Golang Location of Serialization/Deserialization

Can someone point me to where in the Golang SDK repo the serialization/deserialization happens? I’m thinking about how to build out an internal layer for idempotency by capturing the serialized/deserialized results and storing it transactionally with the rest of the activity execution on our DB.

Or is Temporal utilizing a base Golang construct like JSON encoding?

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The serialization is handled by DataConverter. Note that we expect to refactor its implementation in the near future.

Would you elaborate on the idempotency layer? Temporal allows configuring activity retry policy to not retry it unless asked by a workflow. What exactly are you trying to achieve adding the DB in the mix?

Hmm - I’m not sure I understand “retry it unless asked by a workflow”.

I think you’ve noted the case that would likely run into these issues. Imagine that your activity is 1 DB transaction. The DB transaction is committed, but when returning to Temporal, the activity cannot be mark completed because of a network connectivity issue to Temporal (rare but possible).

I believe Temporal would retry the activity after the timeout since it hasn’t been marked complete. If that’s the case, then I wouldn’t want the transaction to run again. I would also want the previous attempt to return some interface{} to Temporal to return the same value.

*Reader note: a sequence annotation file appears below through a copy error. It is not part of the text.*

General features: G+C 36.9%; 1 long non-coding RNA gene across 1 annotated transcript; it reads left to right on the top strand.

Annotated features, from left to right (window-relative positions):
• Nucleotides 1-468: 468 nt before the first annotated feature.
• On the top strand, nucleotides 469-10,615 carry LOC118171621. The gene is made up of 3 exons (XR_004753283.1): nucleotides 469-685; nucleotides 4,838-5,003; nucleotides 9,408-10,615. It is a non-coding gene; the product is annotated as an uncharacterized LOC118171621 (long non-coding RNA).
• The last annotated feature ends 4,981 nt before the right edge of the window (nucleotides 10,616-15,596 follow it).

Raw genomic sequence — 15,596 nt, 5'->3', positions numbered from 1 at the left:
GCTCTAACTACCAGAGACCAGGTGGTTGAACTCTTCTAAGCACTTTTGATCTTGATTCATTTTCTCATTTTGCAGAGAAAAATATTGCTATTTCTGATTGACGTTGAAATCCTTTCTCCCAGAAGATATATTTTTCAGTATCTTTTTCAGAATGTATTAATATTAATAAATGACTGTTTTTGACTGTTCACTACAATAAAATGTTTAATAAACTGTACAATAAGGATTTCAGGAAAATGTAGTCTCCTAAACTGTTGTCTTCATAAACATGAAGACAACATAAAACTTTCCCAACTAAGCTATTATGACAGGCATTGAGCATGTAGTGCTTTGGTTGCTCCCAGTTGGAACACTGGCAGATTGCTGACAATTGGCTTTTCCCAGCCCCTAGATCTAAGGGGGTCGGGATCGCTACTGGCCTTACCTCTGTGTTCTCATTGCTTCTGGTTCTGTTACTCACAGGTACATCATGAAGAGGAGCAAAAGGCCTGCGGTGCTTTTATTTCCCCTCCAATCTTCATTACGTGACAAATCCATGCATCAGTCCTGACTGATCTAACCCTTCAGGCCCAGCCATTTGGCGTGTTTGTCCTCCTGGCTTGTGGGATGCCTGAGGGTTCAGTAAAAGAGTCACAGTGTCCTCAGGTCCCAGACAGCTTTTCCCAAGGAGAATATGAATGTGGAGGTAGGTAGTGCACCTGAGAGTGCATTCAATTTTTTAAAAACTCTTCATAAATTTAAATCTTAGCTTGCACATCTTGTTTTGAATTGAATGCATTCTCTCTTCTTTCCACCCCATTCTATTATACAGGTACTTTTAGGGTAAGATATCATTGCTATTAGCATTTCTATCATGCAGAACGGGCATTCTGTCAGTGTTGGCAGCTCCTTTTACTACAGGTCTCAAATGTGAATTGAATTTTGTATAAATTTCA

My thought would be the following:

  • Create some notion of an idempotent transactional activity for my DB. My DB would have a DB table like (workflow_run_id, activity, activity_return_blob)
  • Internal utility would be able to transactionally insert activity_return_blob into this DB table

Activity logic would be as follows:

begin DB transaction
check idempotency_table for (workflow_run_id, activity)
if it exists, return activity_return_blob
execute a bunch of code in a DB transaction
save workflow_run_id, activity, activity_return_blob
commit to DB

return activity_return_blob

This allows activity returns to be consistent across the retry if something is needed to be idempotent. Saving this record to the DB requires similar data conversion as Temporal, so that’s why I’m thinking about using similar logic to do this.

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Hmm - I’m not sure I understand “retry it unless asked by a workflow”.
When an activity has retry options with MaximumAttempts set to 1, Temporal is going to execute it exactly once or deliver a timeout to the workflow. So the workflow can execute some other activity to check if the update emitted by the first activity was indeed committed.

Your proposal makes sense to me. I don’t think that DataConverter is the right place for such logic. You either put it into an ActivityInterceptor or just create some DB wrapper that is used by the activity code directly.

I wouldn’t want to put it in DataConverter, but my intention would be to utilize similar serialization/deserialization logic.